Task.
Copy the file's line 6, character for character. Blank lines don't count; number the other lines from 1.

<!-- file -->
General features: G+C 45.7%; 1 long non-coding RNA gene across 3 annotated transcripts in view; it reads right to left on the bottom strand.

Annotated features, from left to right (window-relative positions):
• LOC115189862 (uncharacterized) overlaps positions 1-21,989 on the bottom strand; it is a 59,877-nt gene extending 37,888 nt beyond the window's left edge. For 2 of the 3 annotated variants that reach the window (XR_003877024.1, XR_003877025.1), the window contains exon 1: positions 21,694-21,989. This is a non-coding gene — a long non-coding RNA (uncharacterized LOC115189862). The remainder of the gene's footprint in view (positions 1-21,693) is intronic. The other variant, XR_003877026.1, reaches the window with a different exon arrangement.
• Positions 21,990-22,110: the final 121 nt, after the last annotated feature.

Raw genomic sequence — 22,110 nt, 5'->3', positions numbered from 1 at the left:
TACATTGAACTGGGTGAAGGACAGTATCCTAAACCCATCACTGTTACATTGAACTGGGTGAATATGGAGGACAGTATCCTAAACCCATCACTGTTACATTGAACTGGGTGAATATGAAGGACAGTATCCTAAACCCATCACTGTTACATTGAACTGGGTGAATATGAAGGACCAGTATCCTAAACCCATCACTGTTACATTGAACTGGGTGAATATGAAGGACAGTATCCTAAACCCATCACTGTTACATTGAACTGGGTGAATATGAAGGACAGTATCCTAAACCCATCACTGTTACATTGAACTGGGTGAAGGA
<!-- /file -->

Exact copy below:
TACATTGAACTGGGTGAAGGACAGTATCCTAAACCCATCACTGTTACATTGAACTGGGTGAATATGGAGGACAGTATCCTAAACCCATCACTGTTACATTGAACTGGGTGAATATGAAGGACAGTATCCTAAACCCATCACTGTTACATTGAACTGGGTGAATATGAAGGACCAGTATCCTAAACCCATCACTGTTACATTGAACTGGGTGAATATGAAGGACAGTATCCTAAACCCATCACTGTTACATTGAACTGGGTGAATATGAAGGACAGTATCCTAAACCCATCACTGTTACATTGAACTGGGTGAAGGA